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Walking on terrain

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I need some sort of get_height function so i can position my charecter correctly along the terrain surface. Can someone give me the basic math behind the problem while avoiding using any api instructions? I have seen a few discussions about this, what does interpolating mean?

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Assuming that you're using heightmaps to generate terrain, you need to find the height of the closest vertices (the ones defining the polygon your character supposedly stands on) and "interpolate" the height between them to find the height at the exact location your character is on. At least this is one way to do it, a very basic one. If the height varies a lot from vertex to vertex, it can result in choppy movement and parts of the character "melting" into the terrain. But I guess you'll figure that out for yourself =P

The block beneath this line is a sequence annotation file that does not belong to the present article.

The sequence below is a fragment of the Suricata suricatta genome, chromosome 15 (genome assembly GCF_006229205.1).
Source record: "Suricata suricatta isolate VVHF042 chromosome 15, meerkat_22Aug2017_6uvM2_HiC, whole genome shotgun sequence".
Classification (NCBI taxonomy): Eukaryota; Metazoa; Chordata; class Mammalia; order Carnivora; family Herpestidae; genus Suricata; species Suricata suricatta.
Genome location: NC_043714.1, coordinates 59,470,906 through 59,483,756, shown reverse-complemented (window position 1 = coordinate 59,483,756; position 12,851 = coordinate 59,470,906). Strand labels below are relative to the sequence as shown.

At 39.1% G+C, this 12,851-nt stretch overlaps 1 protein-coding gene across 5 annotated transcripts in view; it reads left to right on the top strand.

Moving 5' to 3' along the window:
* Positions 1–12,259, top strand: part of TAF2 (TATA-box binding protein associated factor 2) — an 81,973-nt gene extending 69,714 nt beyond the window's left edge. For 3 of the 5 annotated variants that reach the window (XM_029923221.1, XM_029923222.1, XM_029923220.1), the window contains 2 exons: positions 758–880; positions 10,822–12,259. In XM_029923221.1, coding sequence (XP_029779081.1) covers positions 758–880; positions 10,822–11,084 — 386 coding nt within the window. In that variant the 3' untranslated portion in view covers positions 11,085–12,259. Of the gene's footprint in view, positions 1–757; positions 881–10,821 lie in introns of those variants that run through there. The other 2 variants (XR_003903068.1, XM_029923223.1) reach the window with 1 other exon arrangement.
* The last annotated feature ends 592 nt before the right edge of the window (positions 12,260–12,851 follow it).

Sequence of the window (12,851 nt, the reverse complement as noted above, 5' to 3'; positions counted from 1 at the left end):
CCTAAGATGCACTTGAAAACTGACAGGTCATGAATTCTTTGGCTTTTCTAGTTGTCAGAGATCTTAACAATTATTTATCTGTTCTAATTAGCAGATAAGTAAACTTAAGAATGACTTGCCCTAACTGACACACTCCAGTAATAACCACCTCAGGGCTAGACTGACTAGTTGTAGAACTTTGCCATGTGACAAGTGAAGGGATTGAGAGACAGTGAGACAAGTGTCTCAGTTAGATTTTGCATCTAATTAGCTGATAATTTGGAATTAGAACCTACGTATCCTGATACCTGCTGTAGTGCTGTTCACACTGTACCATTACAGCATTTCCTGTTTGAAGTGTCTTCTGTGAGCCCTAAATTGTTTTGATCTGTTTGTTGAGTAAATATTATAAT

Other methods I guess would be some kind of collision detection. You could also calculate a smoother movement-curve from earlier positions and predicted positions.
It all depends on what you need actually...

Hope this helped clear up your mind a bit =P

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I used this some time ago. The function returns the height value from the heightmap for the given position.


int GetHeightAt(BYTE *pHeightMap, int x, int y, int mapsize)
{
// make sure to wrap around, if you exceed
// your heightmap bounds
x = x%mapsize;
y = y%mapsize;